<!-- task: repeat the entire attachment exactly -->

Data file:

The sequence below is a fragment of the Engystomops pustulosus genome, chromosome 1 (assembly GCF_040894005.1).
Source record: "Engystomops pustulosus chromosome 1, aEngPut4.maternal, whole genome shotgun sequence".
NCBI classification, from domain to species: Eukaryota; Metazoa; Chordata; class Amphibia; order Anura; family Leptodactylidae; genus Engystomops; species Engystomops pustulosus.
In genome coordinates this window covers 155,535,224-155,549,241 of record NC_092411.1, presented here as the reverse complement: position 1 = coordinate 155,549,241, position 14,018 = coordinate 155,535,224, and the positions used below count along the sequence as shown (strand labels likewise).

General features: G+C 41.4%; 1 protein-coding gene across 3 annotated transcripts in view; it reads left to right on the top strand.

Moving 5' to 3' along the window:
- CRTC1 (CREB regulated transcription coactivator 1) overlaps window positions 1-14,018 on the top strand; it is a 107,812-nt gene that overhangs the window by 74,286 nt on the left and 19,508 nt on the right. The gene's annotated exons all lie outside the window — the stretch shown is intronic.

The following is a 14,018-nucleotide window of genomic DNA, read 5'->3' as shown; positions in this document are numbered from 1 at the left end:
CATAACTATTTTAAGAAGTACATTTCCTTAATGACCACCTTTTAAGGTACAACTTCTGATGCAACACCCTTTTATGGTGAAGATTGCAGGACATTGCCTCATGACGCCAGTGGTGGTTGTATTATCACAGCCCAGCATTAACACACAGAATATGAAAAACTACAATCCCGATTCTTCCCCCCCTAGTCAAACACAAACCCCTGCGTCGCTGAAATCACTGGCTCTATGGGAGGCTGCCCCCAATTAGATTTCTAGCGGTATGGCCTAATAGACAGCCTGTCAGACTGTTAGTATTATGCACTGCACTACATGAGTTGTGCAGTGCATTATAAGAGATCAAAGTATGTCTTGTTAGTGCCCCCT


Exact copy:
The sequence below is a fragment of the Engystomops pustulosus genome, chromosome 1 (assembly GCF_040894005.1).
Source record: "Engystomops pustulosus chromosome 1, aEngPut4.maternal, whole genome shotgun sequence".
NCBI classification, from domain to species: Eukaryota; Metazoa; Chordata; class Amphibia; order Anura; family Leptodactylidae; genus Engystomops; species Engystomops pustulosus.
In genome coordinates this window covers 155,535,224-155,549,241 of record NC_092411.1, presented here as the reverse complement: position 1 = coordinate 155,549,241, position 14,018 = coordinate 155,535,224, and the positions used below count along the sequence as shown (strand labels likewise).

General features: G+C 41.4%; 1 protein-coding gene across 3 annotated transcripts in view; it reads left to right on the top strand.

Moving 5' to 3' along the window:
- CRTC1 (CREB regulated transcription coactivator 1) overlaps window positions 1-14,018 on the top strand; it is a 107,812-nt gene that overhangs the window by 74,286 nt on the left and 19,508 nt on the right. The gene's annotated exons all lie outside the window — the stretch shown is intronic.

The following is a 14,018-nucleotide window of genomic DNA, read 5'->3' as shown; positions in this document are numbered from 1 at the left end:
CATAACTATTTTAAGAAGTACATTTCCTTAATGACCACCTTTTAAGGTACAACTTCTGATGCAACACCCTTTTATGGTGAAGATTGCAGGACATTGCCTCATGACGCCAGTGGTGGTTGTATTATCACAGCCCAGCATTAACACACAGAATATGAAAAACTACAATCCCGATTCTTCCCCCCCTAGTCAAACACAAACCCCTGCGTCGCTGAAATCACTGGCTCTATGGGAGGCTGCCCCCAATTAGATTTCTAGCGGTATGGCCTAATAGACAGCCTGTCAGACTGTTAGTATTATGCACTGCACTACATGAGTTGTGCAGTGCATTATAAGAGATCAAAGTATGTCTTGTTAGTGCCCCCT